Fordham University            The Jesuit University of New York


Frank Belton (session 1) 

53rd interview
Interviewee: Frank Belton (session 1)
Interviewer: Dr. Mark Naison
No Date of interview
Summarized by Leigh Waterbury

Frank Belton was raised in the Morrisania neighborhood of the South Bronx from the time that he was 9 years old. He was born in Harlem. Chisholm Street had a fairly mixed population, but his schools were mostly made up of Puerto Ricans. He says that this mixing of racial backgrounds did not affect relationships between those in his neighborhood and that there was a strong sense of community and trust. Families did not feel the need to lock their doors and his family did not begin to do this until the 50’s when crime became more of a problem. He talks about people watching out for the children, the games they played, as well as the aromas of the various types of food cooking in the neighborhood.
He discusses his experience in the educational system that existed in New York City at the time. Although the community he lived in was mostly Puerto Rican and black, the majority of his teachers were white. Belton frequently misbehaved and was categorized as having behavioral issues. Because of his behavioral issues, he was placed into a separate class in junior high that was created for uneducable kids. These classes were not so much about learning as they were for watching the students and keeping them out of trouble. Of the 29 in his junior high class, only 2, including himself, went on to receive a high school diploma.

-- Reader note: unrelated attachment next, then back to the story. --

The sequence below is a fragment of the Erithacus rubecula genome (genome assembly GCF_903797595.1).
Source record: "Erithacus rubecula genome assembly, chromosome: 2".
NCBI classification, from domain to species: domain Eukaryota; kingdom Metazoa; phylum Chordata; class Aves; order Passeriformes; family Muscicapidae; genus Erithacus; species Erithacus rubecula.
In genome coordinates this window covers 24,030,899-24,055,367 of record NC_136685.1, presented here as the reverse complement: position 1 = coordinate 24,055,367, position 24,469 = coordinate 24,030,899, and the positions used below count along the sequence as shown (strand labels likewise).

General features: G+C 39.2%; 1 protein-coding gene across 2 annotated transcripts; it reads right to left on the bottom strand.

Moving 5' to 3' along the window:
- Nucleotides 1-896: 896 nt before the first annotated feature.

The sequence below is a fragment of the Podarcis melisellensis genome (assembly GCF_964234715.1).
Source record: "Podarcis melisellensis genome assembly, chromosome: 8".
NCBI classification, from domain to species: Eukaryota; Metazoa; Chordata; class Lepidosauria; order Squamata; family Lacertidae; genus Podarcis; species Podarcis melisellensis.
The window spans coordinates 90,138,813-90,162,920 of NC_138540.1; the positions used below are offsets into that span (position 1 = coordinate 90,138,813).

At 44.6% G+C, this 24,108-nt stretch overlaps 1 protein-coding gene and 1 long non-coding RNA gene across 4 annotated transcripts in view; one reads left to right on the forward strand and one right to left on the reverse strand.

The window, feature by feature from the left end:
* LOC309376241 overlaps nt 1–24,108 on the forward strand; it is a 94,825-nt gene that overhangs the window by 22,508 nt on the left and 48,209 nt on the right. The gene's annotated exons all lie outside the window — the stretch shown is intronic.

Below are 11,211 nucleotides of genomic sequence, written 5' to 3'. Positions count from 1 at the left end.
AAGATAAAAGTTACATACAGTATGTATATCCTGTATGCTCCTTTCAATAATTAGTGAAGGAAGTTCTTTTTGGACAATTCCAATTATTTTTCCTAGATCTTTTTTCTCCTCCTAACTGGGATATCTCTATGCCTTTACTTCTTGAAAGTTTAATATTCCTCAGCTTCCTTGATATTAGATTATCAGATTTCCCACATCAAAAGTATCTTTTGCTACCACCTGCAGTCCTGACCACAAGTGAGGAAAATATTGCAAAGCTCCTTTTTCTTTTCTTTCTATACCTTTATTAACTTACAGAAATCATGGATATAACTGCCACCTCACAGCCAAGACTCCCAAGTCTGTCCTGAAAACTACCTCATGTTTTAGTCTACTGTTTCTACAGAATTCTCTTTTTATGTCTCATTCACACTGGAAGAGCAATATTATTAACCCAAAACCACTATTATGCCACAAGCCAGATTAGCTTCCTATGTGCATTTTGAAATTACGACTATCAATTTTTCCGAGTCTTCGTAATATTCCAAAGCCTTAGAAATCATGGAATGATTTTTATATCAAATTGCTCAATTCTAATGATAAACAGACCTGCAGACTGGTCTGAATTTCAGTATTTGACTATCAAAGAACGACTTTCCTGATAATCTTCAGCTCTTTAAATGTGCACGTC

After completing high school at Morris, Belton went on to earn a college degree from Morgan State College. He says that one of the things that gave him direction and motivation in life was running track. He began running in 8th grade and says it motivated him and helped him develop confidence. He knew he was not going to make it to college based on academics since in high school at Morris High he was placed on the general track due to his being in the 9.12 class in junior high. Like the junior high classes, his high school classes were intended more to keep students in line rather than really educate them. Once he graduated from Morris High, he continued to run for the PAL and attend high school night classes in order to receive education in subjects like math and language that were not part of his curriculum on the general track in high school.
Belton also comments on the change in the neighborhoods and communities that came around with the growing use of drugs, heroin in particular. Once drugs became more of a presence in the communities the dynamics began to change and people had to lock their doors. In other areas in the 60’s and 70’s, the buildings began to deteriorate as well. Belton even noticed a change in the attitudes of the Board of Education as well.

Key Words: Morrisania, Chisholm Street, Jennings Street, Morris High School, Frame House, New York Central Railroad, ethnicity, Crotona Park, Seven Crowns, The Bronx Hound News, education, gangs, drugs, CRMD, track, St. Augustine’s Presbyterian, Van Cortlandt Park.


© 2009 Bronx African-American History Project at Fordham University

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